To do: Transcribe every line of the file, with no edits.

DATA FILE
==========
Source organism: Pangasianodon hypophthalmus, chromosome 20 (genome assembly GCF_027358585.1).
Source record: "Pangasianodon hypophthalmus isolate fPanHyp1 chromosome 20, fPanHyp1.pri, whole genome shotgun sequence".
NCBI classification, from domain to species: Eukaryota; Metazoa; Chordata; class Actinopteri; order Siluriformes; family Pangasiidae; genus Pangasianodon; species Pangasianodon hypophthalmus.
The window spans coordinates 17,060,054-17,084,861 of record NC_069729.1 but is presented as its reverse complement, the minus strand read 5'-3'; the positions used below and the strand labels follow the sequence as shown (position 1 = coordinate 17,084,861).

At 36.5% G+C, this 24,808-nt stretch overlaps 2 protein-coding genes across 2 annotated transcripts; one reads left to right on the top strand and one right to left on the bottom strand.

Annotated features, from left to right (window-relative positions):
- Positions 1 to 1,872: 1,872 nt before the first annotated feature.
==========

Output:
Source organism: Pangasianodon hypophthalmus, chromosome 20 (genome assembly GCF_027358585.1).
Source record: "Pangasianodon hypophthalmus isolate fPanHyp1 chromosome 20, fPanHyp1.pri, whole genome shotgun sequence".
NCBI classification, from domain to species: Eukaryota; Metazoa; Chordata; class Actinopteri; order Siluriformes; family Pangasiidae; genus Pangasianodon; species Pangasianodon hypophthalmus.
The window spans coordinates 17,060,054-17,084,861 of record NC_069729.1 but is presented as its reverse complement, the minus strand read 5'-3'; the positions used below and the strand labels follow the sequence as shown (position 1 = coordinate 17,084,861).

At 36.5% G+C, this 24,808-nt stretch overlaps 2 protein-coding genes across 2 annotated transcripts; one reads left to right on the top strand and one right to left on the bottom strand.

Annotated features, from left to right (window-relative positions):
- Positions 1 to 1,872: 1,872 nt before the first annotated feature.